Antarctic marine reserves: a new regional carve-up or collective commons?

Proposed reserves in the Antarctic have prompted accusations of a big-power carve up, but the critics have got it wrong, writes Chen Jiliang
<p>The emperor penguin is just one of the many species that would be protected by special reserves in the Antarctic, proponents claim (Image by&nbsp;Antarctica Bound)</p>

The emperor penguin is just one of the many species that would be protected by special reserves in the Antarctic, proponents claim (Image by Antarctica Bound)

China’s support for a protected reserve in the Antarctic was hailed as progress at a major meeting late last month, but getting unanimous support remains tricky.

Talks held by The Commission for the Conservation of Antarctic Marine Living Resources (CCAMLR) ended on Oct 30 without getting the required consensus on the marine protected areas (MPAs) designed to conserve fish in the southern polar region, which is one of the world’s most vulnerable and bio-diverse areas.

According to a report by AFP, officials said China had at the last minute indicated it would support one of these reserves in the Ross Sea, which is known as the "Last Ocean" because it is considered the only intact marine ecosystem left on the planet.

The Ross Sea reserve would have covered an area of 1.5 million square kilometres, including a no fishing zone of around 1.1 million square kilometres. But the plan was ultimately blocked by Russia, which argued that the area should be open to fishing.  
Meanwhile, Russia, along with China, blocked the other main proposal at the CCAMLR. An East Antarctic sanctuary, backed by Australia, France and the EU, advocated a one million square kilometre zone over four areas where some fishing and research would be allowed, but with environmental restrictions. 

But while Beijing’s support for the Ross Sea reserve, an idea that had been nominated by the US and New Zealand, was viewed as a breakthrough, there are those in China who remain suspicious of the concept, arguing that the proposals could lead a carve-up of Antarctic areas.  

Some academics, including Chinese scholar Qiu Jin, have described reserves, including those in international waters, as a “marine enclosure movement”. This comparison refers to the process in eighteenth century England where groups of small landholdings were ‘enclosed’ to create one larger farm. Once enclosed, use of the land become restricted to the owner.

In a modern-day, maritime context, China and other countries such as Russia say they may be blocked from accessing the reserves that have been ‘closed off’ by southern hemisphere nations such as Australia, Argentina, Chile and New Zealand, as well as former maritime imperialists France and the UK.

“Russia has to consider the possibility that these countries will use marine reserves to strengthen their geopolitical control in the Antarctic,” said Valery Lukin, a Russian polar expert.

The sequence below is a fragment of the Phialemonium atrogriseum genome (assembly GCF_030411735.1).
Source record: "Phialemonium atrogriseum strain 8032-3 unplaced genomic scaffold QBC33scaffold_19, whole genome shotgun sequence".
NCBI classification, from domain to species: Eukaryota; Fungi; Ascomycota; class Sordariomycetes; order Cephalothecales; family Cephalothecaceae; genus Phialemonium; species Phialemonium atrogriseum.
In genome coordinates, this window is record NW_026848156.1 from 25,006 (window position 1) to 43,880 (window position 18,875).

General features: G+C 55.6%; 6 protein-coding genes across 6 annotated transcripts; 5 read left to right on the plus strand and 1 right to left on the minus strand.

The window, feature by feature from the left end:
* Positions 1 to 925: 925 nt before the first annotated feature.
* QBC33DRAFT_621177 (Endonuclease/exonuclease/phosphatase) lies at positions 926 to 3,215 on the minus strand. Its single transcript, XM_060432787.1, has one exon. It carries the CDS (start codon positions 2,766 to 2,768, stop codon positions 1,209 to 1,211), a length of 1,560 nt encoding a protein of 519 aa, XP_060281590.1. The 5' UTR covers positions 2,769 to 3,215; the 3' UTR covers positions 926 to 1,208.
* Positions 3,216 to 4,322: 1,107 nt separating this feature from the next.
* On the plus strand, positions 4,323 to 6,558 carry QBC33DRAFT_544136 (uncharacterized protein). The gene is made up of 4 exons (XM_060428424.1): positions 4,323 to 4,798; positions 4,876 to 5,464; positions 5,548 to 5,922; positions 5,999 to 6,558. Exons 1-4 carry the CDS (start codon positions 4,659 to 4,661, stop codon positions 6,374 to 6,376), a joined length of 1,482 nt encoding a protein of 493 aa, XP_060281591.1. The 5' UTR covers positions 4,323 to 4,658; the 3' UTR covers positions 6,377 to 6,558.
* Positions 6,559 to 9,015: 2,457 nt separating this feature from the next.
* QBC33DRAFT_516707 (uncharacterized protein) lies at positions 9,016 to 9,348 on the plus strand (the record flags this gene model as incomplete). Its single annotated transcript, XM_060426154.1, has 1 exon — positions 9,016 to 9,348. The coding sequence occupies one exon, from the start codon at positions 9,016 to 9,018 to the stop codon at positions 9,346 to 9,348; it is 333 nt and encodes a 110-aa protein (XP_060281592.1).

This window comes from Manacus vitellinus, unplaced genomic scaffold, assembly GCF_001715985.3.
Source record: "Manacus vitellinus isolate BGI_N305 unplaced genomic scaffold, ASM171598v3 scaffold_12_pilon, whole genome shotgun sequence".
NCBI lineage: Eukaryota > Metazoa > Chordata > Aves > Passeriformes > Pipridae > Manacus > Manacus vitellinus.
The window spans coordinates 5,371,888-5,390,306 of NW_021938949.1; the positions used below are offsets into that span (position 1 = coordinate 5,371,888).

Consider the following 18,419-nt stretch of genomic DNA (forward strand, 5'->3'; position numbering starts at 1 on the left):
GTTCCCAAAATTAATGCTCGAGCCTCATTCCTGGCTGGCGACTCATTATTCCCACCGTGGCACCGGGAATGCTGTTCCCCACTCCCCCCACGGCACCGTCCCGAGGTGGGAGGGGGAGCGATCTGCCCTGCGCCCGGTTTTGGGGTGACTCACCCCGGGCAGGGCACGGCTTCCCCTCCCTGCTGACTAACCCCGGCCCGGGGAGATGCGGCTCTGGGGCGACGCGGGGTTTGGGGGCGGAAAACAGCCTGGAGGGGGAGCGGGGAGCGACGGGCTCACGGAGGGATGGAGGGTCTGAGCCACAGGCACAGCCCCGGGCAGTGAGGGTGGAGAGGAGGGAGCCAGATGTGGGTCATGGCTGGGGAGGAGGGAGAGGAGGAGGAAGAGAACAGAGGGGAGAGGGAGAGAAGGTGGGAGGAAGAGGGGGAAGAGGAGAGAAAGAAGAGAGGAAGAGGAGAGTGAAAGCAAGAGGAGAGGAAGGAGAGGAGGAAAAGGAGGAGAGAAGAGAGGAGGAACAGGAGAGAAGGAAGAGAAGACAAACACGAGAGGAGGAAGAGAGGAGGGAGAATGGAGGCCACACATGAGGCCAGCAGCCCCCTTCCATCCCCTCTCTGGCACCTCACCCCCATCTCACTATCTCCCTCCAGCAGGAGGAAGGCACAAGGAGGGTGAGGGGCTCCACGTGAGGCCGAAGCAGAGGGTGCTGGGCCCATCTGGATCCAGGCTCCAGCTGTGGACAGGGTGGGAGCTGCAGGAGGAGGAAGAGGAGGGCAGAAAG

“This ‘new marine enclosure movement’ may restrict us exercising our legitimate marine rights or reduce our legitimate interests, or limit our ability to develop and enjoy those interests,” he says. “It is a grave challenge to our enjoyment of our marine interests and should be dealt with appropriately,” adds Qiu Jin.

However it does appear that critics, including Qiu, have misunderstood what the Antarctic reserves are about.

Plans for marine reserves in the Antarctic won’t involve change in ownership, have been set up through peaceful discussions, and are motivated by a desire for stronger protection of environmentally vulnerable areas.

Qiu defines the enclosure movement as a process of establishing or clarifying ownership and control, but at the recent talks, that is not what actually happened. Control of the open ocean has long been decided through the decades-old United Nations Convention on the Law of the Sea, which established a 200-mile exclusive economic zone. This actually represented a large expansion in the rights of developing nations.

In other words, the current multilateral system requires developing nations support to establish new international mechanisms – meaning that for countries such as China, the era of expropriation is past, and the scope for exploitation by rich world nations is much smaller.

The possibility that marine reserves in the Antarctic will be used to divvy up influence is conjecture. There is no evidence to say, as Qiu suggests, that the reserves will be used by a country to “prevent other nations carrying out scientific research or prospecting for resources, thus protecting its better knowledge and already obtained interests”.

Current proposals for Antarctic marine reserves restrict certain activities, not certain countries. Those restricted activities will be determined through negotiations and agreements made by many countries. No one country will have any special rights.